Photographs: Charles Francis
February 2016: A conversation with head gardener Iain Davies
Twenty-five years ago. Heligan welcomed its first visitors following the restoration of the Lost Gardens. How did you hear about this very special place?
I was working for the National Trust for Scotland in Aberdeen, and I saw a TV programme about Heligan. I got goose pimples — I thought how exciting it would be to work there. I used to have holidays in Mevagissey, and it was magical to watch the changes at Heligan over the years. I’d never have thought that I would one day be head gardener.
You’ve now been here for three years. What have been your aims for the continuing growth of the garden?
One of the first things I wanted to do was to completely change the top area by putting a lot more plants around the entrance, to make it more welcoming and more garden-like. I liked the idea of giving people a taste of the key features they will be able to see in the garden, so there is lovely luxuriant planting, native plants, camellias and bamboos. I wanted there to be a few things which people don’t necessarily know. Chatham Island forget-me-nots were a big hit last year and the correas flower from midwinter to summer.
The jungle is one of Heligan’s most iconic features. How do you ensure it retains its magic?
It’s important that we keep the “lost world” feeling in the jungle, as that is what makes it so enchanting, but we also have to plant for the future, so we’ve put in some large-leaved plants and huge shrubs. We plan to increase the subtropical planting – we will be reworking the protea bed, as it’s one of the warmest spots in the garden, so it’s a good place to play with tropical plants. We’d like to have terracing running down from this hot sunny area to the first pond. We re-did the whole boardwalk in the jungle last year, which was no mean feat! We’ve also taken pathways down to the lost valley: our hands were forced when a big rhododendron was blown over.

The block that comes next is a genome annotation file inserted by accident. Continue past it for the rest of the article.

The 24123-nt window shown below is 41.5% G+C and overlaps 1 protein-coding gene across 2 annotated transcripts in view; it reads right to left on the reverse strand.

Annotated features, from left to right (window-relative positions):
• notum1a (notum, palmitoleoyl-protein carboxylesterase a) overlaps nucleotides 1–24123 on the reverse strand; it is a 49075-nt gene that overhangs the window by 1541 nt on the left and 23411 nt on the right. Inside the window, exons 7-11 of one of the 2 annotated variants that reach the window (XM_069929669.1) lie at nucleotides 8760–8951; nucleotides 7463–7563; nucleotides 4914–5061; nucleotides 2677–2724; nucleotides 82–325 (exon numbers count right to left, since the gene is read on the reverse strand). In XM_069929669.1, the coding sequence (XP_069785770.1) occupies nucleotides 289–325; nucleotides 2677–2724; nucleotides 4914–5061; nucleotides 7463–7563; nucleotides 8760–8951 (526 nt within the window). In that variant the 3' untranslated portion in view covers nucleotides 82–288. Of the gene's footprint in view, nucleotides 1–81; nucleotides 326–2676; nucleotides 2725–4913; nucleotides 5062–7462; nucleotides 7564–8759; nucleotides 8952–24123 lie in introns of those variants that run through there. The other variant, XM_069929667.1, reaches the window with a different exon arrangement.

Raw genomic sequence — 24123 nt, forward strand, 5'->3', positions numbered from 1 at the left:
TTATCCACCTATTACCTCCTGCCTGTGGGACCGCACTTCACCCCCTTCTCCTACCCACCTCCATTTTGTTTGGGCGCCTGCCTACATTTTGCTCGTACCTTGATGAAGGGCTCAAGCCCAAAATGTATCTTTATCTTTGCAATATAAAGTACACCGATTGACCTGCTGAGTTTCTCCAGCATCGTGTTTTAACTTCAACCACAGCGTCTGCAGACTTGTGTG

You’ve also been working in the ravine …
We’ve had a project to get the water feature working there again.
We also wanted to improve the planting. It was created in the early 20th century, when there was a renaissance of Alpine gardening, probably because people with great estates were holidaying in Switzerland. It made me think we should try and put it back to how it might have been. But we’re in Cornwall: it’s very wet, and alpines don’t particularly like wet! So we’re also putting in some stronger herbaceous plants like eryssiums and sarracenias. Historically, there were a couple of Rhododendron fragrantissimums there, so we’re going to put some back in. The main flowering season in the Ravine will start in May, rising to a crescendo in July and August. But although we have renovated the ravine, we have kept some of it in its lost, romantic state.
What are your plans for the sundial garden?
We want to strengthen its herbaceous credentials. It is known that the herbaceous borders were once rated as some of the finest in the land. In Heligan’s heyday, one of the first things the Tremayne family and their guests would have experienced when they walked from the house to the garden would have been the herbaceous borders, so that’s why they were so fine. We want to restore them so they are as good as they were — if not better.